Russia Used All Major Social Media Platforms To Help Elect Trump, 'Post' Reports David Greene talks to Washington Post reporter Craig Timberg about a report prepared for the Senate and obtained by the paper, providing comprehensive analysis of the Russian disinformation campaign.
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Russia Used All Major Social Media Platforms To Help Elect Trump, 'Post' Reports

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Russia Used All Major Social Media Platforms To Help Elect Trump, 'Post' Reports

Russia Used All Major Social Media Platforms To Help Elect Trump, 'Post' Reports

Russia Used All Major Social Media Platforms To Help Elect Trump, 'Post' Reports

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  • <iframe src="https://www.npr.org/player/embed/677319997/677320821" width="100%" height="290" frameborder="0" scrolling="no" title="NPR embedded audio player">
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David Greene talks to Washington Post reporter Craig Timberg about a report prepared for the Senate and obtained by the paper, providing comprehensive analysis of the Russian disinformation campaign.

DAVID GREENE, HOST:

"Russia Used Every Major Social Media Platform To Help Elect Donald Trump" - that is the headline today in The Washington Post. And according to the paper, that is the conclusion of a report prepared for the Senate about Russia's role in the 2016 presidential election. Joining us now is one of the reporters on that story, Craig Timberg. Craig, good morning.

CRAIG TIMBERG: Good morning.

GREENE: So start with what the impetus for this report was. If you can remind us, who asked for it?

TIMBERG: The Senate Intelligence Committee has been very active in probing this issue for a good while now. They've really pushed the companies to produce more data and more revelations. And this is the report that gives us sort of the culminating answer of what they've found. They've hired some of the best researchers in the world, from what I can tell, and they've really got some very strong conclusions.

GREENE: So it's not news obviously that Russia tried to influence the 2016 election. I mean, we've been reporting on that for a long time, the fact that they used Facebook, Twitter. So what are we learning here? This seems to cover a much wider scope than we've really gotten before.

TIMBERG: We've got more detail than we've ever had before on how Instagram, for example, was used, on how YouTube was used. And there's also a kind of air of conclusiveness about this report. I've been writing about this for more than two years, but this is - feels stronger, more sweeping, more solid in really everything it says than any report I've seen before on the subject.

GREENE: I was just reading some of your story, and I was sort of struck not just that some of the messaging that Russians were doing were trying to benefit the Republican Party but that they were actually trying to suppress turnout among Democratic voters. How exactly does it seem like that might have been happening?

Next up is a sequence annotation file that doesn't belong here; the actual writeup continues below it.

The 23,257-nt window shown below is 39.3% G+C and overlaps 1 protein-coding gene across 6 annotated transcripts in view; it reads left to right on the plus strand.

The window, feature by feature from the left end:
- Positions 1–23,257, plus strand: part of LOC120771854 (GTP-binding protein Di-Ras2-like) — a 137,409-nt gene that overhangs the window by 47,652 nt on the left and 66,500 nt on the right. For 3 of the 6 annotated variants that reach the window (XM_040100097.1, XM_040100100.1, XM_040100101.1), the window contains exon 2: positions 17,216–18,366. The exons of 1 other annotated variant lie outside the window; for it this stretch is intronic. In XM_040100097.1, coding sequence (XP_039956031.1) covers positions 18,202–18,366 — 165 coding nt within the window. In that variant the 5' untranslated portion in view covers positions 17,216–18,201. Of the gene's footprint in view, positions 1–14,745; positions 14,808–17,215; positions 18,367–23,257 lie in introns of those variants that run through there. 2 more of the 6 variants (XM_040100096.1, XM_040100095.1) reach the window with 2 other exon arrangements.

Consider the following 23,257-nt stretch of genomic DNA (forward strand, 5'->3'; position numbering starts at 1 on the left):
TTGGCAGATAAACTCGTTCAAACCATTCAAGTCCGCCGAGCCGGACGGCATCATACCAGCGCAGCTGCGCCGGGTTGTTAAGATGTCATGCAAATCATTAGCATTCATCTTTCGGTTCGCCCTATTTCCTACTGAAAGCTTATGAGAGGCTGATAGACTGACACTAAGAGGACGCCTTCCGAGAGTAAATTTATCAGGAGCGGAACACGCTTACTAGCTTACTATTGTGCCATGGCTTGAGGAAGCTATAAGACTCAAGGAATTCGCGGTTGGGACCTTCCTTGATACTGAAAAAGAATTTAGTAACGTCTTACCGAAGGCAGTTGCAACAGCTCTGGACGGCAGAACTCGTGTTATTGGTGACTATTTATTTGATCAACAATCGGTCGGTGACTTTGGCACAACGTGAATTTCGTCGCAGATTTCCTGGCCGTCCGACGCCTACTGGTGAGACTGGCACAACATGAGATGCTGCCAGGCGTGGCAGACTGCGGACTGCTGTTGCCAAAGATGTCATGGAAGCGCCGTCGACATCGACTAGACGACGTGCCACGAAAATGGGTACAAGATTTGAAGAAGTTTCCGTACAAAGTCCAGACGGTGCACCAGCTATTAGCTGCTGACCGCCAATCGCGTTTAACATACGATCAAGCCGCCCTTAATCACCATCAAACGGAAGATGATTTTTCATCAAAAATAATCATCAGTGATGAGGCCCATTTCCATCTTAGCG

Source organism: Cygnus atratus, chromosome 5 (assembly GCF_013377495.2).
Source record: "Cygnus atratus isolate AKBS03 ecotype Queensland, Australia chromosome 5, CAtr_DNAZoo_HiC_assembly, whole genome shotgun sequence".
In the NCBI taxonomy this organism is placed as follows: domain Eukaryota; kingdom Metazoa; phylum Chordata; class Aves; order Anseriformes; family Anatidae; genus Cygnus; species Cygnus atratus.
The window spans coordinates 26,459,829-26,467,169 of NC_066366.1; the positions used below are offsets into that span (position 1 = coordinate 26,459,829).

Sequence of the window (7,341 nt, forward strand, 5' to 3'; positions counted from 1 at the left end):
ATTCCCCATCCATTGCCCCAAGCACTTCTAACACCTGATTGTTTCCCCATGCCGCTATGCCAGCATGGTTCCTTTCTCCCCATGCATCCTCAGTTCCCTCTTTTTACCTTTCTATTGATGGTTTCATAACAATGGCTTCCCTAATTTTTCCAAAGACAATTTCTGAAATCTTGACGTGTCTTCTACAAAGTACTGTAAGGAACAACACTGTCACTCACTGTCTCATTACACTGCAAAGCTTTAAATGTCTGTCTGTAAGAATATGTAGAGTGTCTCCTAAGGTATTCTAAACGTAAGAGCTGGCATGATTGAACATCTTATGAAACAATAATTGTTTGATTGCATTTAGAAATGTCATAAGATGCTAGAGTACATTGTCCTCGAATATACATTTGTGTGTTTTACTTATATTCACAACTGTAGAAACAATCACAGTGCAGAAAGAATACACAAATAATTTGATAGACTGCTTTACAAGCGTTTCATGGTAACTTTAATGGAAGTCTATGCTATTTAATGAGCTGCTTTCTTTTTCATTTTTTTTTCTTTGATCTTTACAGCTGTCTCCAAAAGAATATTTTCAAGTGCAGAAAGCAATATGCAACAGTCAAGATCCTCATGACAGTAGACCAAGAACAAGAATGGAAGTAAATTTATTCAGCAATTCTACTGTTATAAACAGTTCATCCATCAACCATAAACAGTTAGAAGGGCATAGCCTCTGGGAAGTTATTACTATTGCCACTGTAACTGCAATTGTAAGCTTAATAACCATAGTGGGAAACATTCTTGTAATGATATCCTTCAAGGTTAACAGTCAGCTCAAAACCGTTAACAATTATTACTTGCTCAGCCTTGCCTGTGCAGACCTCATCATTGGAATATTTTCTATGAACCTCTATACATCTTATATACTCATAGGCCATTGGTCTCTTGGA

TIMBERG: Right. These social media platforms allow you to target people in very specific ways. So I can go after African-Americans in Baltimore, or I can go after Latinos in Texas or conservatives in South Carolina. So one of the groups that the Russians targeted were African-Americans both across the country and in specific areas. And they would send messages like, man, this system is really broken; we shouldn't even bother to vote; that's the best thing we should do - we can do or Hillary Clinton isn't really with us; she's just as bad as Donald Trump; don't bother to vote. And sometimes they would send out messages just to confuse people, like, you can vote on Thursday evening using a text message. And so that kind of suppression messaging which we've seen in other campaigns obviously as well was particularly strong in the Russian effort. And it is frankly very disturbing.

GREENE: Does it say anything conclusive about whether it was effective, like, whether the Russians actually made a difference, or is it just conclusive in what their intentions were?

TIMBERG: This report stops at the same line all of this work does and actually the U.S. intelligence committee does well, which is to say, you know, we don't know, right? I mean, there's no way to run a new election and take this out of it and see what happens. That's what it would take from a scientific basis to say exactly what had happened. So we are all left in a way to try to think about, OK, in an incredibly close election that was separated by a few thousand votes in a few states, could this have mattered? I can't answer that for you. The researchers obviously can't answer that for you. Even the U.S. intelligence committee can't answer this for you. But it certainly looked like the Russians were trying.

GREENE: Craig Timberg is a reporter for The Washington Post. Craig, thanks as always.

TIMBERG: My pleasure.

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